KLING v. CONNELL

(105 ALABAMA, 590.) EXECUTORS AND ADMINISTRATORS-COLLATERAL ATTACK.-A GRANT of letters of administration by the probate court of one county on the estate of a decedent who resided in another county at the time of his death, is not void, but merely voidable, and cannot be collaterally attacked nor questioned otherwise than in a direct proceeding brought for that purpose. A motion by sureties on the bond for such administration to quash executions issued against them as sureties, on the ground that the grant of administration was made in the wrong county, is a collateral attack.

EXECUTORS AND ADMINISTRATORS-GRANT OF ADMINISTRATION-COLLATERAL ATTACK.-It is presumed that the probate court before making an appointment of an administrator of the estate of a deceased person has ascertained the existence of the jurisdictional facts, without which the power of appointment could not be legally exercised. Such grant of administration, when made, cannot be collaterally assailed otherwise than in a direct proceeding.

EXECUTORS AND ADMINISTRATORS-GRANT OF ADMINISTRATION-ATTACK UPON.-If an administrator appointed by the probate court of the wrong county accepts the appointment, and, acting thereunder, obtains possession of the assets of an estate and converts them, neither he nor his sureties can question the validity of his appointment. The fact that the administration bond was signed several years before the grant of administration is immaterial, if the obligors signed it with reference to the administration of all estates that might be committed to the hands of the administrator by the order of the court of that county.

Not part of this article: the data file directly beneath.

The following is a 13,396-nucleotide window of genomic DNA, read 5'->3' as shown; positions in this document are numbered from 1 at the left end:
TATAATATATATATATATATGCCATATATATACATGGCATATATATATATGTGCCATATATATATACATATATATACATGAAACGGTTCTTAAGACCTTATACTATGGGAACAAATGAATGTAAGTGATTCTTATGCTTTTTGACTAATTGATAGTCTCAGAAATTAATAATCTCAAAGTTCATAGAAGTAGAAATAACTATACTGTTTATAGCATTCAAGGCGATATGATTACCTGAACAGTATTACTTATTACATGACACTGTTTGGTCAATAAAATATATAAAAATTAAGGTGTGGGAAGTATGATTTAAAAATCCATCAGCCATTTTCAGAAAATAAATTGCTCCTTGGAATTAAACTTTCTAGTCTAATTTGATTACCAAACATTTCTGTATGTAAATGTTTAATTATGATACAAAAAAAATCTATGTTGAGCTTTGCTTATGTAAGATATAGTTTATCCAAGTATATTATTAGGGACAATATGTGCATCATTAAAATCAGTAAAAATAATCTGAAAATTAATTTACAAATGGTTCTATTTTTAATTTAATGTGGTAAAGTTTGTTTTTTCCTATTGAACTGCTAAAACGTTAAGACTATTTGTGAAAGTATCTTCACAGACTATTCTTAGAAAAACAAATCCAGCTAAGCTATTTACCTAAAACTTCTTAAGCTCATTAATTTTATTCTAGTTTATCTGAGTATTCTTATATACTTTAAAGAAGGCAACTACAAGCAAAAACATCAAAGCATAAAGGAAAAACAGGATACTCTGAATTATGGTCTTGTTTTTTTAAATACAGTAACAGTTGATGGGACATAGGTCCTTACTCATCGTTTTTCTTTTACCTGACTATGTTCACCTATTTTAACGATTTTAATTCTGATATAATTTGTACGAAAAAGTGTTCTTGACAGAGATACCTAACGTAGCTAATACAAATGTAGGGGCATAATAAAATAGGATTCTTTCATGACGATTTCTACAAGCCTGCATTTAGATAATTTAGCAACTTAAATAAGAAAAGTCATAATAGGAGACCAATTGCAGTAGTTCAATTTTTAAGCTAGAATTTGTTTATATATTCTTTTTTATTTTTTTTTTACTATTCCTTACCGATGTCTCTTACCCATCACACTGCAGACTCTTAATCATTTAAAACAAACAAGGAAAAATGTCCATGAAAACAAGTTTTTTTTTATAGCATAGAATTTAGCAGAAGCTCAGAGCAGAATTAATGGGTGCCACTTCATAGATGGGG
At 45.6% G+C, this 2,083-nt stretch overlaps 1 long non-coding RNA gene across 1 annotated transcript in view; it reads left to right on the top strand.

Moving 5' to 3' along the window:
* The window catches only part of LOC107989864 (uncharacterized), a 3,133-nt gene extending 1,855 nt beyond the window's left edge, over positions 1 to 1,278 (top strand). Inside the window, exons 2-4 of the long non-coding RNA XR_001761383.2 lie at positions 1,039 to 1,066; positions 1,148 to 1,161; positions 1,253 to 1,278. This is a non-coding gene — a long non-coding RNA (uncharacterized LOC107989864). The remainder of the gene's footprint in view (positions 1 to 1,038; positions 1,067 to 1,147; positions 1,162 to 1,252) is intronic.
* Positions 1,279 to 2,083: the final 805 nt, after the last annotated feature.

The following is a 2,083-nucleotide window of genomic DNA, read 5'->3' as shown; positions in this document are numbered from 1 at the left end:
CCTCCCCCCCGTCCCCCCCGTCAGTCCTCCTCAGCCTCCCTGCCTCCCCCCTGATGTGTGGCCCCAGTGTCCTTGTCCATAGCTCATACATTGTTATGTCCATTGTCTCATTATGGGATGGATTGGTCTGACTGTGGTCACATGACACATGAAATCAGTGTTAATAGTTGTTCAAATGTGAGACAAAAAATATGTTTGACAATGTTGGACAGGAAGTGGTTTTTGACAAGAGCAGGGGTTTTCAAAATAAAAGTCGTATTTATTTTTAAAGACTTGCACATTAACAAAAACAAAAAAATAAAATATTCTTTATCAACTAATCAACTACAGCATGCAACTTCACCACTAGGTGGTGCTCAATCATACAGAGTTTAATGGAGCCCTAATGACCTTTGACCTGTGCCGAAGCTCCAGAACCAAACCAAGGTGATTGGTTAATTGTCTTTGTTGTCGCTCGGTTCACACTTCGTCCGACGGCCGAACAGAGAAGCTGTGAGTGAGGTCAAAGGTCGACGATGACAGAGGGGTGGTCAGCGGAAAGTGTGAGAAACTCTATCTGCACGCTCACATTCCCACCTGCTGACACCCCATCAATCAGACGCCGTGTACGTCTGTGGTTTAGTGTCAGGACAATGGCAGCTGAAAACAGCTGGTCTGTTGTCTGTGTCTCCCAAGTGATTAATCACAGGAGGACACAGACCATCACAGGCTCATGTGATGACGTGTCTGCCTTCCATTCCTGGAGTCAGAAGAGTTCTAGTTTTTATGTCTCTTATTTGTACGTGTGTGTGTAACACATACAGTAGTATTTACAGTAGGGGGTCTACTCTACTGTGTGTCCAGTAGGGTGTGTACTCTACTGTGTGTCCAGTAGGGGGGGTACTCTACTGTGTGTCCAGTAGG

Petition to quash executions issued against the sureties on an administrator's bond. Joseph Espalla, the administrator in question of the estate of Mrs. E. B. Rupert, deceased, converted fifteen hundred and seventy-two dollars of the funds of said estate to his own use.

An execution against him, issued in pursuance of a judgment for said amount, was returned "no property found.” Separate executions were subsequently issued against the sureties on his administration bond. Judgment dismissing the petition, and the petitioners appealed.

Overall, Bestor & Gray, for the appellants.
McIntosh & Rich, for the appellees.

695 HARALSON, J. In Coltart v. Allen, 40 Ala. 155, 88 Am. Dec. 757—the statute having reference to the authority of the probate court to grant letters of administration on the estate of decedents being the same then as now-it was held that the grant of letters of administration by the probate court of Jackson county on the estate of a decedent, who resided in Madi. son county at the time of his death, was not void, but merely voidable, and that the grant could be set aside only by a direct